How does electrolysis work?

Website01_10

A very fine metal probe the diameter size of the hair is inserted alongside the hair and through the opening of the skin or hair follicle. When the metal probe reaches the bottom of the follicle, a low-level electrical current, high frequency radio wave (HF/RF), or both (i.e., the blend method) passes through the metal probe into the skin, thus destroying the hair follicle and the blood flow to it.

It takes patience and dedication to see the process through and permanently remove all unwanted hair. Because hair growth typically occurs in cycles of 2-4 months, electrolysis can be a slow process requiring multiple treatments to destroy the follicles in all the growth stages. Treatment will be most effective if a consistent schedule is maintained, so clients must keep regular visits to achieve the goal of permanent hair removal. Average length of treatment ranges anywhere from 12-24 months.

Does electrolysis hurt? Are there any side effects?

Electrolysis can be painful and may cause temporary swelling, inflammation, and possible scabbing (crusting). The pain is minimal depending on the person and her/his tolerance. There are nerves that surround the hair follicle, and when the low-level electrical current or HF/RF is passed through the metal probe and down through the skin, you can feel it. When treating sensitive areas such as the face or bikini line, a topical anesthetic can be applied prior to treatment. Ibuprofen is also recommended prior to treatment. Not only can ibuprofen relieve pain, it can also help with inflammation and minor swelling of the treated area.

Electrolysis can also create pitting, light scarring, and hyper-pigmentation (i.e., discoloration of the skin). All of these side effects are uncommon and generally only happen if your skin type is prone to such side effects. It is important that you consistently use sunscreen with SPF 30+ during electrolysis treatment. This will reduce the risk of hyper-pigmentation.

How does electrolysis compare with laser hair removal/reduction?

Laser is not approved by the FDA as permanent hair removal. Laser will remove hair, but it will not remove all of it. Hair that is thin and light in color will not be treated effectively with laser. If you have the right skin color and the right hair color, you might be a good candidate for laser hair removal/reduction. For those of us who do fall into that category, you will most likely need to finish with electrolysis, a wonderful complement to get rid of those last remaining hairs.

Though rare, laser hair removal can also result in laser rebound, a stimulation to the hair follicle creating more hair growth after laser treatments.

I seem to have hair where I didn't used to. Will electrolysis get rid of this problem?

Anything that affects your hormones can affect your hair growth. Most women who are approaching or starting menopause will experience hair growth in places that have been smooth most of their lives. These new hairs are generally thick, stiff, and black and will require multiple treatments to be permanently eliminated. These hairs generally appear on the upper lip, chin, and sometimes on the jaw line. Birth control pills and hormone replacement can also have an effect on how your hair develops, and then there are just some of us who are genetically predisposed to excess hair growth.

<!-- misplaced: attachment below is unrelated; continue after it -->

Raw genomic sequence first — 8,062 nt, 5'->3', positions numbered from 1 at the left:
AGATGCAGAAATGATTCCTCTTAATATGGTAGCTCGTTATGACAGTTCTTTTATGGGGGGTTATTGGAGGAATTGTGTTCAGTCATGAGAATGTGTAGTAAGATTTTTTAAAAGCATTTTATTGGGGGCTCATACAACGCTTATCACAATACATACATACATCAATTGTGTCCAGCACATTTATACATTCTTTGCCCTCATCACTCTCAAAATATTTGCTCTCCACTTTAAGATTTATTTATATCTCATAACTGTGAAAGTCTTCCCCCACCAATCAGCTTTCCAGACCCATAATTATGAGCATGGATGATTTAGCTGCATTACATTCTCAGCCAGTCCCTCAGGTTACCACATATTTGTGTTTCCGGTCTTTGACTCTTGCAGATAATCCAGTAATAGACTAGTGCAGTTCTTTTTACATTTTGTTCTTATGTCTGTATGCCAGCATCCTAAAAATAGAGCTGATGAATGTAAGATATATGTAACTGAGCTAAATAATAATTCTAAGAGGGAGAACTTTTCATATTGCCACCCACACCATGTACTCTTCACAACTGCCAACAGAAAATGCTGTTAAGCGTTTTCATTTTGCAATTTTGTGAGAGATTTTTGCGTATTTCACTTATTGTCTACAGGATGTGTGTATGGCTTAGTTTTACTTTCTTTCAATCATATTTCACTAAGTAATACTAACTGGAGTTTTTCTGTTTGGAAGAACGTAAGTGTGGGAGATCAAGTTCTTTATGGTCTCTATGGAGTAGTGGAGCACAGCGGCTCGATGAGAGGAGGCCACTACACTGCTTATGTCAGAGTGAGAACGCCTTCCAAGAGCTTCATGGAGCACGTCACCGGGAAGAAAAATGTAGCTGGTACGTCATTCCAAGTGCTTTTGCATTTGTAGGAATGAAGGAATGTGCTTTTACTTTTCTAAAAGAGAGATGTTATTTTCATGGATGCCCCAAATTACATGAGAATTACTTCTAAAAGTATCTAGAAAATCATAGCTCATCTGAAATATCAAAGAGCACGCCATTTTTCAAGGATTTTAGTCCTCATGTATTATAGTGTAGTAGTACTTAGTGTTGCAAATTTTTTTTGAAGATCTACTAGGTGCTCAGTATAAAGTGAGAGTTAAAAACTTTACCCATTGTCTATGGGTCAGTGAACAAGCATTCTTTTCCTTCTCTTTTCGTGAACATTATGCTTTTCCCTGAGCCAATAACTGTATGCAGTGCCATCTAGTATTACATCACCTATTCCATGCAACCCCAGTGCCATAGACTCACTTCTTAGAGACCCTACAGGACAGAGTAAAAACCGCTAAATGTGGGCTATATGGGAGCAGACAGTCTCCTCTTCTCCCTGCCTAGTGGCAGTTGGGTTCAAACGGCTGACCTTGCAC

I'm transgendered. Is electrolysis the right choice for me?

Transgender clients will have hair issues of a different nature. If you are just starting your transition, be aware of the changes that will happen with your hair. For most transgender women, your new regimen of hormones and androgen blockers will take 2-3 years for completion. During that time, radical changes can happen to your hair. For some trans but not all, most of your upper body hair (chest and back) will be significantly reduced, up to and possibly over 50% eradication. The hair on your arms can be thinned. It will vary from person to person with the possibility of 50% reduction. Results will also vary with regard to your legs.

Facial hair can be the biggest challenge. For most, no changes will be seen with facial hair once you start your transition. Some claim to have thinning once they transition, but it's difficult to say how much fact is behind that. Once you start your transition, you may start treating your facial hair differently: shaving in different directions, plucking, waxing, tweezing mechanical epilators, laser, and of course, electrolysis. With the exceptions of electrolysis and laser, all of the other methods can lead one to believe that her facial hair has been thinning.

GRS/SRS preparation should be discussed with your surgeon. Some surgeons do not require electrolysis for the surgical sight and some do. For surgeons that do not require electrolysis, I would still encourage you to have electrolysis done by a professional certified electrologist. Not all surgeons are equally skilled, so hair removal during surgery can be time-consuming, and they may not be as thorough. Surgeons that do require electrolysis prior to surgery can provide a sketch of the surgery site where hair removal is required. After surgery, there may still be unwanted hair. No worries--they can be removed through electrolysis.